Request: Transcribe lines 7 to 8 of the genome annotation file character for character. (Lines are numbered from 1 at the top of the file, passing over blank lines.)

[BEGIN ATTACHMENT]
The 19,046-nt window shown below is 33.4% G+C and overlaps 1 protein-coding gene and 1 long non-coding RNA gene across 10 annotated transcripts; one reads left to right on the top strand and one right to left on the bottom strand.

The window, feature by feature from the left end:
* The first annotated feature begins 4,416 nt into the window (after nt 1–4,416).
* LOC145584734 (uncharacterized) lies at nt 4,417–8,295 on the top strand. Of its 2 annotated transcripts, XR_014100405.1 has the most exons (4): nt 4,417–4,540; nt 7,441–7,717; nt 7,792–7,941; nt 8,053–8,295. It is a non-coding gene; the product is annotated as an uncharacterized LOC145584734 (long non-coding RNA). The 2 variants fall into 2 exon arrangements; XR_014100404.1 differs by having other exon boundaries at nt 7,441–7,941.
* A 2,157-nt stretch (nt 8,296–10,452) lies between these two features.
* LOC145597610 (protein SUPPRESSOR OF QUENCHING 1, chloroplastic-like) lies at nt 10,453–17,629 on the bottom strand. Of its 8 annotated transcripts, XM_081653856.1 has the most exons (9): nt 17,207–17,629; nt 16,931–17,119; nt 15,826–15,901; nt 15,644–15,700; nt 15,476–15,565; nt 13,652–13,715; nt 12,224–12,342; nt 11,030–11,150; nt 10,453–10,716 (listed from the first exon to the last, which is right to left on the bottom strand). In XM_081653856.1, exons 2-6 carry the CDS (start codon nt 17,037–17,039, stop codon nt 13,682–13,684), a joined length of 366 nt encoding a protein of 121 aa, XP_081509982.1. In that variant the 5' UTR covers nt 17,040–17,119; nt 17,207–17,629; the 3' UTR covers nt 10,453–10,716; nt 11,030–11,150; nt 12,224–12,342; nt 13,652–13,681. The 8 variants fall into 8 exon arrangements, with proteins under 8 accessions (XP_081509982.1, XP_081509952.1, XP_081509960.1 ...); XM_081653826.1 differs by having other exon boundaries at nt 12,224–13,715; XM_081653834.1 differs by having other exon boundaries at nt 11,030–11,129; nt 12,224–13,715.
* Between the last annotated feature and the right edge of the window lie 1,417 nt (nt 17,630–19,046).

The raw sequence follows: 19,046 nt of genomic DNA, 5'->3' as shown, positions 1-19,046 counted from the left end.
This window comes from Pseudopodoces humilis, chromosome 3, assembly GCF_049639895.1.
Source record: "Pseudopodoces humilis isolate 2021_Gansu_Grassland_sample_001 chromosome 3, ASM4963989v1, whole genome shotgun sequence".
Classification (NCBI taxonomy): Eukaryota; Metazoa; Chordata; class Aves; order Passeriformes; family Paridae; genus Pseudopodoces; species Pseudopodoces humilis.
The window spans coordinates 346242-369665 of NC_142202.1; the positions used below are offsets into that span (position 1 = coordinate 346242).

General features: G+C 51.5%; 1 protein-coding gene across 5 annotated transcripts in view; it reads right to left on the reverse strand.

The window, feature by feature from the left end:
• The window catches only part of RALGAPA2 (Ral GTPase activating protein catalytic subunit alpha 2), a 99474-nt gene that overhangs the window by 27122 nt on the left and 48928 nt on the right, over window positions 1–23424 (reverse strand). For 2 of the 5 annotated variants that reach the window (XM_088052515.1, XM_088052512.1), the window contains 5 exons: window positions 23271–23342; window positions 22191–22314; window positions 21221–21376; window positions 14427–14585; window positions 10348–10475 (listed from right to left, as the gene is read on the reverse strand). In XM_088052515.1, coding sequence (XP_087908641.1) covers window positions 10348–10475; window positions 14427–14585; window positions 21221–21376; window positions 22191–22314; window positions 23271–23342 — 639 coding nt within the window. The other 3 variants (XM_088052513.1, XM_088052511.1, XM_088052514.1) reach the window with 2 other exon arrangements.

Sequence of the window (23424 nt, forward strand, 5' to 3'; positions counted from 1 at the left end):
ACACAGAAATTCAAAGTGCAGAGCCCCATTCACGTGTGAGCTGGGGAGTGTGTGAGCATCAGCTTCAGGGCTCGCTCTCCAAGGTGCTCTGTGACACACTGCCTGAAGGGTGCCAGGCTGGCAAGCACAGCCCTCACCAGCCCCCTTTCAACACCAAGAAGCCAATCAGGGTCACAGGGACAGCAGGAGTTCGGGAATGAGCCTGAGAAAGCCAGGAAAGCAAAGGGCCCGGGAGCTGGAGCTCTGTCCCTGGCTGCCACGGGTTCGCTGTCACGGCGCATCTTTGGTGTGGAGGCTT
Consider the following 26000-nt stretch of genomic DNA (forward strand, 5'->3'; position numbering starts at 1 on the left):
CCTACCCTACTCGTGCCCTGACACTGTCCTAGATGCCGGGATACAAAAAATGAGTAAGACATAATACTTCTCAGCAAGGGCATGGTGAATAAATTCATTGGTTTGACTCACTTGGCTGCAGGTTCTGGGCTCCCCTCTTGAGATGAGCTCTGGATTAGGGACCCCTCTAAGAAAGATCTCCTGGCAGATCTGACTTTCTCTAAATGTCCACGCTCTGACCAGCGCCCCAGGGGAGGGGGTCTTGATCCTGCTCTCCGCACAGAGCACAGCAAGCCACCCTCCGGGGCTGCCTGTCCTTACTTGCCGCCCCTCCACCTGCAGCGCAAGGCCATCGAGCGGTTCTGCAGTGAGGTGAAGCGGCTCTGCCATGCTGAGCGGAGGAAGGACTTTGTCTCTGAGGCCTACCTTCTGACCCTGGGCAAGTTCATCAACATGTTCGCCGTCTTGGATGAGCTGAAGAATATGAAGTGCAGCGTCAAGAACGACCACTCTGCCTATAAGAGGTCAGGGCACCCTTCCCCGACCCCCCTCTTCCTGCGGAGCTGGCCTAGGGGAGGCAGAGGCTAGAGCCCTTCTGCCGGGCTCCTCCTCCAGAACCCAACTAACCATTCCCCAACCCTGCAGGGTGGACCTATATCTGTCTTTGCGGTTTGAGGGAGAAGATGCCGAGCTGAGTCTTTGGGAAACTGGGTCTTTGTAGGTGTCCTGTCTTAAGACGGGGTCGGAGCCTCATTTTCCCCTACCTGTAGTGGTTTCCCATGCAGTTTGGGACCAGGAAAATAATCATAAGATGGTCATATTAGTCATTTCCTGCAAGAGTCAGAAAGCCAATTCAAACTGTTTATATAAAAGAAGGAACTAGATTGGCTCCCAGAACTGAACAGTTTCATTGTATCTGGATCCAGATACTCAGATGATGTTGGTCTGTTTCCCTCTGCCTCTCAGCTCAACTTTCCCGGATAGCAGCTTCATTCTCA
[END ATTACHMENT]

* Between the last annotated feature and the right edge of the window lie 1,417 nt (nt 17,630–19,046).

The raw sequence follows: 19,046 nt of genomic DNA, 5'->3' as shown, positions 1-19,046 counted from the left end.